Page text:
The Seventh Commandment, “Thou shall not steal,” tells us not to take for ourselves what belongs to another. Each day is given to us by God, and while we have free will and numerous choices on how to spend a day, we need to consciously acknowledge that the day is a gift. How does God want us to spend it?
Everyone asks themselves: What do I do with my life? We are free to choose whatever we wish, but, first, we should take time to ask the Lord in prayer: What do you will for me? How can I best use the gifts you have given me?
Posing these questions to yourself in prayer, with guidance, helps put you in a place where you can begin, in a certain sense, to see your life from God’s perspective. That’s the process of discernment.
We recently celebrated the greatest of feasts: Jesus’ resurrection from the dead, which makes all life here and hereafter possible, fruitful and everlasting! Actually we celebrate Easter for 50 days – until Pentecost. It is a life-changing feast, not just for Jesus, but for each of us.
There are two pivotal passages in John’s Gospel concerning the resurrection of Christ that call us to deeper faith and portray two obstacles to our growing in faith in Jesus and trusting in him – acknowledging our sin and doubt and asking for an increase in faith. The first passage is John 20:11–18:
A few weeks ago, I came across an article that astounded me. You may have seen it. In January, a 15-year-old Pakistani boy was on his way to school with a cousin. A man stopped and asked the boys for directions to the school they were attending. They pointed to the school and the man went on. The 15-year-old then told his cousin that he thought the man was a suicide bomber and needed to be stopped. While others backed away, this young man challenged the bomber. He caught up to him and begged him not to detonate the bomb he was sure the man was carrying.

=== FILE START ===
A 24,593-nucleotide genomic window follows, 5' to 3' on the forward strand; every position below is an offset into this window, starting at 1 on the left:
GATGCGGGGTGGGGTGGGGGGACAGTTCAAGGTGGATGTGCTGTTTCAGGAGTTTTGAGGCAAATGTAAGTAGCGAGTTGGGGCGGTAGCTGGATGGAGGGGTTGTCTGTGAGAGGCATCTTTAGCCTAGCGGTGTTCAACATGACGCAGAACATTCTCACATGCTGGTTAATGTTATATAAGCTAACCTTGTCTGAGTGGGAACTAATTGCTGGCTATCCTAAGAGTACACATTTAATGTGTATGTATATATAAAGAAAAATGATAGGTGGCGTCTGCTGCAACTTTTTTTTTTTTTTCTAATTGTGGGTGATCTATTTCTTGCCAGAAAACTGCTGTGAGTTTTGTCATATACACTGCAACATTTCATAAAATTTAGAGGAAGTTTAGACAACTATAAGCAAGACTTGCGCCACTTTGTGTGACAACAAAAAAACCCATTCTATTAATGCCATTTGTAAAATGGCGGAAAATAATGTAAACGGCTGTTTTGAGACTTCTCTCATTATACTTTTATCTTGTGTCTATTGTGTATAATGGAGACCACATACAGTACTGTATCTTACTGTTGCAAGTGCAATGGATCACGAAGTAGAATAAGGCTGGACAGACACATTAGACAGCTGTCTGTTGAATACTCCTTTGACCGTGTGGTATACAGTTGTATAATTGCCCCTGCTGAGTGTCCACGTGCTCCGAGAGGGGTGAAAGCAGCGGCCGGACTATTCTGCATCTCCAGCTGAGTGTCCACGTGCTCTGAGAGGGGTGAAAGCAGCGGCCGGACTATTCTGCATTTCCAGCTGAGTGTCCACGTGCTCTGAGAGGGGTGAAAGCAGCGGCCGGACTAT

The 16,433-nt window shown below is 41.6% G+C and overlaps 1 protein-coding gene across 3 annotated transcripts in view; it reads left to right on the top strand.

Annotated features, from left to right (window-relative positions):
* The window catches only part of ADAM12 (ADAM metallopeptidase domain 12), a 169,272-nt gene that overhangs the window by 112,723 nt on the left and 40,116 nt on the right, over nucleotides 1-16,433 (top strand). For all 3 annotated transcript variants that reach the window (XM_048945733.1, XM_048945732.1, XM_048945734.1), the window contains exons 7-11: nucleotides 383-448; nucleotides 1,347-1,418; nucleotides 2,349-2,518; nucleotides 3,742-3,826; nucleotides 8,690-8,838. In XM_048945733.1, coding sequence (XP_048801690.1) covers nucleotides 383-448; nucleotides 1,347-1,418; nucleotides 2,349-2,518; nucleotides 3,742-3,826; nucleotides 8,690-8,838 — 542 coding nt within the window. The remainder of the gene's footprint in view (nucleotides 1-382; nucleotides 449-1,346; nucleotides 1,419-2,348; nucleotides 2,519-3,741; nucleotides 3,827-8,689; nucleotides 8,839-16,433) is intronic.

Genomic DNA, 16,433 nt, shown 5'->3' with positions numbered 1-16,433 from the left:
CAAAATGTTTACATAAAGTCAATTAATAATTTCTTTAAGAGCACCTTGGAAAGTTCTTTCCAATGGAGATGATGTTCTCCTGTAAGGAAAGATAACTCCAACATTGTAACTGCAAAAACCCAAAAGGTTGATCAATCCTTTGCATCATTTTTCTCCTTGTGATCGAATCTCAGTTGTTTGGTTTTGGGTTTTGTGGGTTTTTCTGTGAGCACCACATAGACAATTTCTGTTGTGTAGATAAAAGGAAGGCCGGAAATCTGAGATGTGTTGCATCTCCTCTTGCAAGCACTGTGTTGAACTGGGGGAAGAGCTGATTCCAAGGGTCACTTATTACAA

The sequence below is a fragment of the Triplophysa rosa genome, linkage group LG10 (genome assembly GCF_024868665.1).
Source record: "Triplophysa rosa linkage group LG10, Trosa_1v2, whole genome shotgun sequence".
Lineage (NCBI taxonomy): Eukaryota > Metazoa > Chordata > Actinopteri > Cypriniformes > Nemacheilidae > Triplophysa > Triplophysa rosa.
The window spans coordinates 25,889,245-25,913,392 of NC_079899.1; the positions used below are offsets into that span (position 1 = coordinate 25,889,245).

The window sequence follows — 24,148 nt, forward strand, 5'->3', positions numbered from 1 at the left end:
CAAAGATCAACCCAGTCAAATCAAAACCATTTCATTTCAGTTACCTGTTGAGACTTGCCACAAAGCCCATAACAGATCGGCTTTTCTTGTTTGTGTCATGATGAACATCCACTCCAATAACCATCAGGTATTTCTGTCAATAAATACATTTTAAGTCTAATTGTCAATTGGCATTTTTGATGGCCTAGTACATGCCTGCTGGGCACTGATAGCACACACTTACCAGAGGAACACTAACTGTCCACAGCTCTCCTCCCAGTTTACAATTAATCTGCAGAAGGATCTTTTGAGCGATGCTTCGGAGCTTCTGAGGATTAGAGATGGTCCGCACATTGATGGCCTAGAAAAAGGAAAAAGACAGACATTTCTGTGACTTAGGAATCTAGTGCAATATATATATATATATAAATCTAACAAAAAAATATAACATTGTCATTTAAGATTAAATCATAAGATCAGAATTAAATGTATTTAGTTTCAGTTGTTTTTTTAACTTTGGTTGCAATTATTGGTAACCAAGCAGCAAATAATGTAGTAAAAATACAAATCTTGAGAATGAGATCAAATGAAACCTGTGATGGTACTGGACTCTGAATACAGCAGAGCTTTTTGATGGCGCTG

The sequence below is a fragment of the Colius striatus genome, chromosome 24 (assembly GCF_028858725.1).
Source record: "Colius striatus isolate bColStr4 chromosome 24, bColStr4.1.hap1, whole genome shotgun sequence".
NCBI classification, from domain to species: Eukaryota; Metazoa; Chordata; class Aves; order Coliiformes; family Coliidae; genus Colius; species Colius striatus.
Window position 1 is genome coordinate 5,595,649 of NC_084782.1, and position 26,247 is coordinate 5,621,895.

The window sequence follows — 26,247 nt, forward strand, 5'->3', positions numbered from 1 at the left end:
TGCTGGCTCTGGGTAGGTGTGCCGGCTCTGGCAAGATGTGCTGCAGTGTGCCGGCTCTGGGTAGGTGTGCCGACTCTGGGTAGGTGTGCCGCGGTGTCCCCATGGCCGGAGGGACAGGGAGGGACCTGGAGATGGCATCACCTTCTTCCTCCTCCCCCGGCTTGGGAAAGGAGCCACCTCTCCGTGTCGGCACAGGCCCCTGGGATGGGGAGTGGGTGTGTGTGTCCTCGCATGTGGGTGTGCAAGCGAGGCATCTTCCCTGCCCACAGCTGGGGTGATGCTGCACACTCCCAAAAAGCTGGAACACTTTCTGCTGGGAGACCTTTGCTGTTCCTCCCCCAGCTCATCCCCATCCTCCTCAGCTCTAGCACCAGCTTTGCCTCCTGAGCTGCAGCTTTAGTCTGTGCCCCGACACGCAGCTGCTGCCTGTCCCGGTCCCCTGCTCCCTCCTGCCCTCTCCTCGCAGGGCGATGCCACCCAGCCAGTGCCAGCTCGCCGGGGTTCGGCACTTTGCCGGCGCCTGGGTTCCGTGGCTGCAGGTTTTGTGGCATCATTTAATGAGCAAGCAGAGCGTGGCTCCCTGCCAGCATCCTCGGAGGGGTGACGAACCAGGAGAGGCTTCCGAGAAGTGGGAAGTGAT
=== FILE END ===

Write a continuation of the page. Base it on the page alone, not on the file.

In this season of Lent, I would like to ask you to consider a different approach to repentance, fasting and almsgiving. Notice, I said a different approach to the three pillars of the Lenten season. During this time devoted to understanding and answering the call to the New Evangelization, I have become aware of how many people have almost no idea of their dignity, their worth, their call as Christians.
With the first Sunday of Advent just over a month ago, the Church began its new year. Now, in January, we begin a new year from a secular framework. In both cases, we have been given a golden opportunity to take a look at our lives and ask ourselves some important and probing questions.
Think of this: We have just celebrated the reality that God loved us so much that he gave us his only Son! His son took on flesh, became like us in all things but sin. He knows our pain, our suffering and our losses. He knows!
We are in the Advent season and I have a proposal to make. The Year of Faith ended with the Feast of Christ the King – ended, but, in another sense, has just begun. I would like you to use this Advent season to begin to practice what a life of faith would look like. There is a book that has had a deep effect on my life and I want to introduce you to it – if you have not already read it – as a way to look at this Advent.
O Lord my God, I will give thanks to you forever. (Psalm 30:13)
We give thanks to you, O God; we give thanks; we call on your name and recount your wondrous deeds. (Psalm 75:2)
Are the thoughts reflected in these psalms common, rare or nonexistent in your everyday life? For example, do you express thoughts like these throughout your day whether at work or home?
As I travel around this country speaking in so many parishes and dioceses, and as I participate in large and small conferences bringing Catholics together from all walks of life and nationalities, one of the sad and difficult realizations I have had to face is this: Many do not believe in the true presence of Jesus Christ in the Eucharist. Often, it is because of poor catechesis, but often, too, our weak or tentative faith does not survive the painful and tragic events of life in this world.